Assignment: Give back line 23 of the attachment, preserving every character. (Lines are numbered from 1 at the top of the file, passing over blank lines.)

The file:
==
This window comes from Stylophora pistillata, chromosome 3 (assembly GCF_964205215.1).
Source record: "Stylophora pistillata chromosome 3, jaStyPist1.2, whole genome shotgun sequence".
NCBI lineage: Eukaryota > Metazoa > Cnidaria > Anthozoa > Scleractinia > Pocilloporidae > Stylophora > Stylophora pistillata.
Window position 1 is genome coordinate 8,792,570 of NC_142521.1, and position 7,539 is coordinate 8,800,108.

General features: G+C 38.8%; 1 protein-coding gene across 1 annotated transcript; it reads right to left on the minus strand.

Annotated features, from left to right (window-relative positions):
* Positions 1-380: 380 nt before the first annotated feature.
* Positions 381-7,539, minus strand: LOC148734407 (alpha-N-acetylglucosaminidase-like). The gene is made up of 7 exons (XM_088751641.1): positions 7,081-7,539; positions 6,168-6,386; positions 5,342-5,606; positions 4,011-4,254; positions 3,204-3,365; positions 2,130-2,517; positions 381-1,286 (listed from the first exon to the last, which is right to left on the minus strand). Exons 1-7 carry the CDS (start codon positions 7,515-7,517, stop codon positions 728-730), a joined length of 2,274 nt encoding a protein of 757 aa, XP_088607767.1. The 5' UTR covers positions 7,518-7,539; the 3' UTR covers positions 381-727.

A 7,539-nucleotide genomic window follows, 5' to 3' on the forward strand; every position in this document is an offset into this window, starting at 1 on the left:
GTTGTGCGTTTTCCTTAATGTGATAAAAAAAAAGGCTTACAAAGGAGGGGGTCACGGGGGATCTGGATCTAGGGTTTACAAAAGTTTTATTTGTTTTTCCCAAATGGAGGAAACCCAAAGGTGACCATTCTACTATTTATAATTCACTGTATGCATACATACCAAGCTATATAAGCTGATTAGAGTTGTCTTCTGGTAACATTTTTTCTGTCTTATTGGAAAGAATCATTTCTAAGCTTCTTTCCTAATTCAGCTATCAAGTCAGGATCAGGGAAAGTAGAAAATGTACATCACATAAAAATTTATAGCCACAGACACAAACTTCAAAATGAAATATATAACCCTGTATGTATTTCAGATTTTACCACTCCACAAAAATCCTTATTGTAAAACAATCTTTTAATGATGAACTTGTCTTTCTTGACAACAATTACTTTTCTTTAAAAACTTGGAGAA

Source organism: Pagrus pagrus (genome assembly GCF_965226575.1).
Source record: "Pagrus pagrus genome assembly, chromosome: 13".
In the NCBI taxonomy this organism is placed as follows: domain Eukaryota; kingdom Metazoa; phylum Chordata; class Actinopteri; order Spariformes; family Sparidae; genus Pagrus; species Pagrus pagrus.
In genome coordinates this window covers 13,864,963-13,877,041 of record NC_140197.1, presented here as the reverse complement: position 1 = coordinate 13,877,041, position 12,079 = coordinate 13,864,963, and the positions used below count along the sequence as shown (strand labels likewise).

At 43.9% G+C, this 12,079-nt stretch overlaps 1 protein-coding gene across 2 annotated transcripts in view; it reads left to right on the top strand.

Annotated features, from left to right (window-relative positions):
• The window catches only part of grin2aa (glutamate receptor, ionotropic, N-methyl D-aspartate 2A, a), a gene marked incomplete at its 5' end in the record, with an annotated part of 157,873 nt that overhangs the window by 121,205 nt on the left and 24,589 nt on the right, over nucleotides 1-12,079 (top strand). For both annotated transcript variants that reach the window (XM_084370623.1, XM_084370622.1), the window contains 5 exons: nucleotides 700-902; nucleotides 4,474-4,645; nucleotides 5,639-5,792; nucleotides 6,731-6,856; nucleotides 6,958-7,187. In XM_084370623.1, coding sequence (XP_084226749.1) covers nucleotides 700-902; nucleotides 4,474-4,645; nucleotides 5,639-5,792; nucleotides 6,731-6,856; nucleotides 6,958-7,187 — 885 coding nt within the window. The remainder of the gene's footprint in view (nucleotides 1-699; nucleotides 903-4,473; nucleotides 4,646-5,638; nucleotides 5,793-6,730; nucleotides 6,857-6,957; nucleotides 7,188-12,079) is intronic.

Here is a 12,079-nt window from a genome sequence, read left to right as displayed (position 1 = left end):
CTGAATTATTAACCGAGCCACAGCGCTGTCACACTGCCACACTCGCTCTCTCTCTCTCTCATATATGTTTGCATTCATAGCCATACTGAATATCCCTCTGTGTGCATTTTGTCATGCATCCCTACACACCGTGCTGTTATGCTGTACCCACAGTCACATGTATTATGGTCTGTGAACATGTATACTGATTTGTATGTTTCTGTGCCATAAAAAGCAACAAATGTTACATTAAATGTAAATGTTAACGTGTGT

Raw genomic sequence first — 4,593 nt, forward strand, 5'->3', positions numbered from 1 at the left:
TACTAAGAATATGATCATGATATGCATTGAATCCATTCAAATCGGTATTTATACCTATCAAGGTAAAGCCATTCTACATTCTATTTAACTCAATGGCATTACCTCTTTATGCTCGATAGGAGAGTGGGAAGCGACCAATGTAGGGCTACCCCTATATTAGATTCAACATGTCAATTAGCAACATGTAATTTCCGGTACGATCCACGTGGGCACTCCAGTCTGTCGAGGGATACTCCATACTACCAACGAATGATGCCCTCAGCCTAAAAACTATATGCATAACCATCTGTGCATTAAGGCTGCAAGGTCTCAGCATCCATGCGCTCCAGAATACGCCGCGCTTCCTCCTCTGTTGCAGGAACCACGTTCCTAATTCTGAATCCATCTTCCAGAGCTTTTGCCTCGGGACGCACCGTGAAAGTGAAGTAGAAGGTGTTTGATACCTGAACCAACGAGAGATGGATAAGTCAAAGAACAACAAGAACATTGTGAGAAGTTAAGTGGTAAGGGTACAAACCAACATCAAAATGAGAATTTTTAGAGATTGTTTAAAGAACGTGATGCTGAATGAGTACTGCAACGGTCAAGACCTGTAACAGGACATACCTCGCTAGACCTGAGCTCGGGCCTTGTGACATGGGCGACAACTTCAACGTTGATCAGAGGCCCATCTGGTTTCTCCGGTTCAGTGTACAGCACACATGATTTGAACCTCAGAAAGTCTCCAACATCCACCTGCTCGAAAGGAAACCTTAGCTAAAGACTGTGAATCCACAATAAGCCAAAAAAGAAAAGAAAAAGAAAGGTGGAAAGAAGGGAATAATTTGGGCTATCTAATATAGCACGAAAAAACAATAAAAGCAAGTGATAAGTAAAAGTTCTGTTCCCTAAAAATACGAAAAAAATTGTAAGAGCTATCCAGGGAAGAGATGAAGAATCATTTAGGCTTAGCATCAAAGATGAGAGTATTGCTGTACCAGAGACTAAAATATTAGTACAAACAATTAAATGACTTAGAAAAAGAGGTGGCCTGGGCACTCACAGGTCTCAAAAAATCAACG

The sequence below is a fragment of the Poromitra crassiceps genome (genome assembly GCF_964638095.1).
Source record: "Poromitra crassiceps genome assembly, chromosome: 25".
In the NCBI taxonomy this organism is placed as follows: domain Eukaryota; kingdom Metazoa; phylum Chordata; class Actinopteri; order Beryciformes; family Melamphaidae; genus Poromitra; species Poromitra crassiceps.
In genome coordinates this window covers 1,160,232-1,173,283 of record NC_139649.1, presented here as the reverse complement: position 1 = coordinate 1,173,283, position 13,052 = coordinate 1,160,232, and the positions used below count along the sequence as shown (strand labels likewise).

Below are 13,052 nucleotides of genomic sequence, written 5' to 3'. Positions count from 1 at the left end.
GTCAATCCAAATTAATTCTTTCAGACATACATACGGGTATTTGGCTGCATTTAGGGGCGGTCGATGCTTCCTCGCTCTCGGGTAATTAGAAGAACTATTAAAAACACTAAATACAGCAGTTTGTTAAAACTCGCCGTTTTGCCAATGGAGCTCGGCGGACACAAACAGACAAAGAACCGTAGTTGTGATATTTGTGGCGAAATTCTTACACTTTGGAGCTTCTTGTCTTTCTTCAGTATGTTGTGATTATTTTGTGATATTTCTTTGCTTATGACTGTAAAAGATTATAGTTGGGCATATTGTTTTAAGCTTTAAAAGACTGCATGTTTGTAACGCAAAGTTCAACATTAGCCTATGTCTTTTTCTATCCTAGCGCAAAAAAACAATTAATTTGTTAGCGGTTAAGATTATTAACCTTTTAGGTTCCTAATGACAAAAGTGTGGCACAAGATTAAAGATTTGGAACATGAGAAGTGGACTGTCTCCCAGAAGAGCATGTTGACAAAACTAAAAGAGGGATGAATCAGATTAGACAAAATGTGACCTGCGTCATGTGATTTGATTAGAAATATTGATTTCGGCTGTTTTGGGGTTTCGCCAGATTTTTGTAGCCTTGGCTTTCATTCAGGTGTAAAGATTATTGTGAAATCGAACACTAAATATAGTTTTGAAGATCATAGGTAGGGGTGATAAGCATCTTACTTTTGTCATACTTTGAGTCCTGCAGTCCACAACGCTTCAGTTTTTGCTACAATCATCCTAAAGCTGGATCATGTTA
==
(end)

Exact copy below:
Source record: "Poromitra crassiceps genome assembly, chromosome: 25".